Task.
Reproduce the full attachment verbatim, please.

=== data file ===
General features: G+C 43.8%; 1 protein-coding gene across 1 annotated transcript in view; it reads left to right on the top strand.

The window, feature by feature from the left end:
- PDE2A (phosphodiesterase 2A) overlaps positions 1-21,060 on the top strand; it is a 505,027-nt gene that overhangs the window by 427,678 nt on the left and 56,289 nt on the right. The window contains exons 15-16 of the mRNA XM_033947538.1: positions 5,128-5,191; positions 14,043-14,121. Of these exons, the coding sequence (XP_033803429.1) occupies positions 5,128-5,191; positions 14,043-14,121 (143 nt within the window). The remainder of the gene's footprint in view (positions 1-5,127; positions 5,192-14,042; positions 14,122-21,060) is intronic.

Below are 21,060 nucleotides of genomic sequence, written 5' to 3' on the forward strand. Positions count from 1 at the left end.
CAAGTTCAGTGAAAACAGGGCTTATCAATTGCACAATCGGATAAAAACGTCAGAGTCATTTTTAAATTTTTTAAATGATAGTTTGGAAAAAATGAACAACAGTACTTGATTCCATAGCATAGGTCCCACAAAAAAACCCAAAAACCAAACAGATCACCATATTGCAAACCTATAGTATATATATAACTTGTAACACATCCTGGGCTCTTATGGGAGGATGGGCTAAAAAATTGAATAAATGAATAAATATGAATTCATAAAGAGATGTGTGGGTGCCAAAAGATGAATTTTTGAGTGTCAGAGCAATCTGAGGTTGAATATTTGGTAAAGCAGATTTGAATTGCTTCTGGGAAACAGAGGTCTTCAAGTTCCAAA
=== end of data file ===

General features: G+C 43.8%; 1 protein-coding gene across 1 annotated transcript in view; it reads left to right on the top strand.

The window, feature by feature from the left end:
- PDE2A (phosphodiesterase 2A) overlaps positions 1-21,060 on the top strand; it is a 505,027-nt gene that overhangs the window by 427,678 nt on the left and 56,289 nt on the right. The window contains exons 15-16 of the mRNA XM_033947538.1: positions 5,128-5,191; positions 14,043-14,121. Of these exons, the coding sequence (XP_033803429.1) occupies positions 5,128-5,191; positions 14,043-14,121 (143 nt within the window). The remainder of the gene's footprint in view (positions 1-5,127; positions 5,192-14,042; positions 14,122-21,060) is intronic.

Below are 21,060 nucleotides of genomic sequence, written 5' to 3' on the forward strand. Positions count from 1 at the left end.
CAAGTTCAGTGAAAACAGGGCTTATCAATTGCACAATCGGATAAAAACGTCAGAGTCATTTTTAAATTTTTTAAATGATAGTTTGGAAAAAATGAACAACAGTACTTGATTCCATAGCATAGGTCCCACAAAAAAACCCAAAAACCAAACAGATCACCATATTGCAAACCTATAGTATATATATAACTTGTAACACATCCTGGGCTCTTATGGGAGGATGGGCTAAAAAATTGAATAAATGAATAAATATGAATTCATAAAGAGATGTGTGGGTGCCAAAAGATGAATTTTTGAGTGTCAGAGCAATCTGAGGTTGAATATTTGGTAAAGCAGATTTGAATTGCTTCTGGGAAACAGAGGTCTTCAAGTTCCAAA